In the post-menopausal group, I would say 50 percent of those are going to have a cancer risk associated with the cyst, and certainly as one gets older than 50, that increase goes markedly up. Certainly if a 75-year-old woman came in with any type of cyst, that should be looked into aggressively. So the problem in management really is when you have a prepubital girl who comes in and has a documented large cyst, you're going to operate. The post-menopausal woman is going to be followed very aggressively and most likely, she's going to be operated on. The key in management is, the challenge is, well how do you manage the reproductive age group? Which is the majority of where these cysts show up and we'll talk about here, that in a minute.
But I want to say something about the size of cysts. And a cyst depends on your definition. We've already said that a cyst is a fluid filled sac, but how big is it? Clearly it's any size, but most likely a cyst is going to be visible if it's about a centimeter. What is considered as a cyst that bears watching is usually something at three centimeters or greater. And if you have a cyst six centimeters, which is for the non-metric group, sometimes I have to check myself, the, it's about a little over two-and-a-third inches. If a woman presents with a cyst that's two-and-a-third inches, that bears definite watching and rather aggressive management. Indiana University trained Obstetrician Gynecologist, Christopher Freville suggests that certainly very large cysts have the necessity for more aggressive, aggressive management.
When you we have a woman with a cyst who has let's say something less than ten centimeters, it's just noticed. Unless we have substantial pain with that, and again that's one of the criteria we're looking at the age of the woman, we're looking at the size of the cyst and we're looking at the symptoms. Obviously if the woman's in excruciating pain, and we've got a documented cyst, well that bears investigating quickly, perhaps surgery, active imaging because it could be a complicated, complication of the cyst, which we'll talk about. If the cyst in most cases is say less than ten centimeters, and there are no severe symptoms pain associated with it, then most of these can be watched for a period of one to three menstrual cycles, so up to 90 days, come back periodically, have another exam and see if these resolve. Because most of them are going to be the functional cysts, the cyst associated with the period that we talked about in the first category.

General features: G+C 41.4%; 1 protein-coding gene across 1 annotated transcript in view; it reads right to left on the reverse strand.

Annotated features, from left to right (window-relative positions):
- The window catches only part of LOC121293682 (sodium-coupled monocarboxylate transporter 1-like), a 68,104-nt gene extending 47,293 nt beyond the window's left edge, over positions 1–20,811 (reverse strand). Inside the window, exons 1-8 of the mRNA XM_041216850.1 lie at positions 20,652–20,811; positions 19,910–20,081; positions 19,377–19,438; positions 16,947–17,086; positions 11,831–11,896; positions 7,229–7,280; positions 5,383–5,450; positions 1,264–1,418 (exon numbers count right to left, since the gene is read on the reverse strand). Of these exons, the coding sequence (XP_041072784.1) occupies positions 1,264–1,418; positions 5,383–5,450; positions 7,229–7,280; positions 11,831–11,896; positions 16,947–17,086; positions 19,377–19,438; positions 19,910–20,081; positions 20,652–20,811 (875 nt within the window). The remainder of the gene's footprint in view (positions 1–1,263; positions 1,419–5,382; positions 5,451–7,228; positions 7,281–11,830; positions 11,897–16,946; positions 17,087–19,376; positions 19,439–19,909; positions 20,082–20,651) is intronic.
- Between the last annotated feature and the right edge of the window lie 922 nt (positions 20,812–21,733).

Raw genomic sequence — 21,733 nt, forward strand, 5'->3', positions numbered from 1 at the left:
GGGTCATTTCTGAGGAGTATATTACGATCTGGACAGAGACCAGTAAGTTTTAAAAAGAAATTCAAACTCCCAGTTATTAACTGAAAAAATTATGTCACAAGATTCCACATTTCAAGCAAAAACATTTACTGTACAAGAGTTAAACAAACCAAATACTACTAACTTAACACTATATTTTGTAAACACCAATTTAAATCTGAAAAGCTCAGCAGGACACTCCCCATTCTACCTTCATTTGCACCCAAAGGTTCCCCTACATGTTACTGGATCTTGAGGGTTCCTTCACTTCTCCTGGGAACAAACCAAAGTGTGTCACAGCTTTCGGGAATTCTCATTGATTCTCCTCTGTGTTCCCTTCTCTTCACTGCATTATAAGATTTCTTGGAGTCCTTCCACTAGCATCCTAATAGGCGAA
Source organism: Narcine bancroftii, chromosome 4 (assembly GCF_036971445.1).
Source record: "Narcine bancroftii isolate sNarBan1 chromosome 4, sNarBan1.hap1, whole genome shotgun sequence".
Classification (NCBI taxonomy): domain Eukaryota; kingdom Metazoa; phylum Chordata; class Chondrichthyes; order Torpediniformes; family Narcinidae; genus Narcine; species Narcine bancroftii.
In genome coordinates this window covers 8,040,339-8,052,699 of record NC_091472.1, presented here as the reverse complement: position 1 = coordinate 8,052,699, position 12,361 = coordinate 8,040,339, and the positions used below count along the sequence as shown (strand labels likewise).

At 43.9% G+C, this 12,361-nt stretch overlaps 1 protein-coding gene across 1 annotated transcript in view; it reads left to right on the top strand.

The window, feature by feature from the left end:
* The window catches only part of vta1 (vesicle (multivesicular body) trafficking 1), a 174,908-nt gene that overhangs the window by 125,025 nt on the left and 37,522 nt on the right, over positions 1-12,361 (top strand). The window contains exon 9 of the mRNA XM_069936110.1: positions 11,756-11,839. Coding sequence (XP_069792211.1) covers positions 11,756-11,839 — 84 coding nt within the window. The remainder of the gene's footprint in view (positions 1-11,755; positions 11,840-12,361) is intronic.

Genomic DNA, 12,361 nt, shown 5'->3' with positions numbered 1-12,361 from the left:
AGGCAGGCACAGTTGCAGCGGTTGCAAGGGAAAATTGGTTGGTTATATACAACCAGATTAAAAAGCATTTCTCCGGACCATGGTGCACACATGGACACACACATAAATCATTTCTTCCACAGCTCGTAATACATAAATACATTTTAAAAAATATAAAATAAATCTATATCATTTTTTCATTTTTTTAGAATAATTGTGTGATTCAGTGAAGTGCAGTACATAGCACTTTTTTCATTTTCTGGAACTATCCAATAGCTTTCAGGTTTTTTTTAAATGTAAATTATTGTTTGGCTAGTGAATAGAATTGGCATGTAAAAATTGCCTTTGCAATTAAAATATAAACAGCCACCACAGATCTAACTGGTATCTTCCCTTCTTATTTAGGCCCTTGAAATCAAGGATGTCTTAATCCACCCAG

Does that mean that you're monitoring them over two or three menstrual cycles that they could well reduce in size after that time?
Absolutely, many of these will go away spontaneously. But as part of the management process, it depends on what is the goal of the reproductive age patient. Again, we've already eliminated the children, they're going to be, they're going to have surgery, most likely. We've already - because there's no reason for a child under the age of 12 to have a cyst, we've already said that the woman over 50, if she has a cyst, say a six centimeter cyst and she's stopped her periods, we could watch her one or two cycles but most likely, it's not going to be a leftover renegade cyst, if it persists more than that, and she needs to have further testing beyond the ultrasound. She needs to have a surgery to actually go in a small incision can be made above the pubic bone a laparotomy and to remove it.
Hillary Templeton gives advice to women of all types of ovarian cysts on her website. Click here for more information on ovarian cysts and pregnancy .